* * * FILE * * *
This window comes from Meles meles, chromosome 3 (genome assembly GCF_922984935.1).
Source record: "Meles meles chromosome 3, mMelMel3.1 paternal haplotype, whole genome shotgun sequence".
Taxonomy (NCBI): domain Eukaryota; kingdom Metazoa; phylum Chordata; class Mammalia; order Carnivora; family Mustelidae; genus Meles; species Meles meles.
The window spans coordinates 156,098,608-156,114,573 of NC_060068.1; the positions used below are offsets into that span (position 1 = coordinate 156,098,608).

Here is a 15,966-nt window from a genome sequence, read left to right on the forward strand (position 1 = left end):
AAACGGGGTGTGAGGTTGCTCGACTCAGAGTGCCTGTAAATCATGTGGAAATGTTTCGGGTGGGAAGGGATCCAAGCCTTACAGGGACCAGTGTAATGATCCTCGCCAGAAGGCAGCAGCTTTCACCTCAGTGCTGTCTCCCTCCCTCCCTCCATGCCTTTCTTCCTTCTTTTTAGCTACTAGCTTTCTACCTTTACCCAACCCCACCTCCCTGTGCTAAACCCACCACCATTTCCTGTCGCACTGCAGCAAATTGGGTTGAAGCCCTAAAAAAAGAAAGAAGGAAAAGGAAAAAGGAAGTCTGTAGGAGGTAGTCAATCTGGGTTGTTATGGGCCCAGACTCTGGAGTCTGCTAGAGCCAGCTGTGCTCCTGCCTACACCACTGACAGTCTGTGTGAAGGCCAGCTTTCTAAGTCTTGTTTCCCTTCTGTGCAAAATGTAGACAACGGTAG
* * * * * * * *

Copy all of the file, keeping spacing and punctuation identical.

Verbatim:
This window comes from Meles meles, chromosome 3 (genome assembly GCF_922984935.1).
Source record: "Meles meles chromosome 3, mMelMel3.1 paternal haplotype, whole genome shotgun sequence".
Taxonomy (NCBI): domain Eukaryota; kingdom Metazoa; phylum Chordata; class Mammalia; order Carnivora; family Mustelidae; genus Meles; species Meles meles.
The window spans coordinates 156,098,608-156,114,573 of NC_060068.1; the positions used below are offsets into that span (position 1 = coordinate 156,098,608).

Here is a 15,966-nt window from a genome sequence, read left to right on the forward strand (position 1 = left end):
AAACGGGGTGTGAGGTTGCTCGACTCAGAGTGCCTGTAAATCATGTGGAAATGTTTCGGGTGGGAAGGGATCCAAGCCTTACAGGGACCAGTGTAATGATCCTCGCCAGAAGGCAGCAGCTTTCACCTCAGTGCTGTCTCCCTCCCTCCCTCCATGCCTTTCTTCCTTCTTTTTAGCTACTAGCTTTCTACCTTTACCCAACCCCACCTCCCTGTGCTAAACCCACCACCATTTCCTGTCGCACTGCAGCAAATTGGGTTGAAGCCCTAAAAAAAGAAAGAAGGAAAAGGAAAAAGGAAGTCTGTAGGAGGTAGTCAATCTGGGTTGTTATGGGCCCAGACTCTGGAGTCTGCTAGAGCCAGCTGTGCTCCTGCCTACACCACTGACAGTCTGTGTGAAGGCCAGCTTTCTAAGTCTTGTTTCCCTTCTGTGCAAAATGTAGACAACGGTAG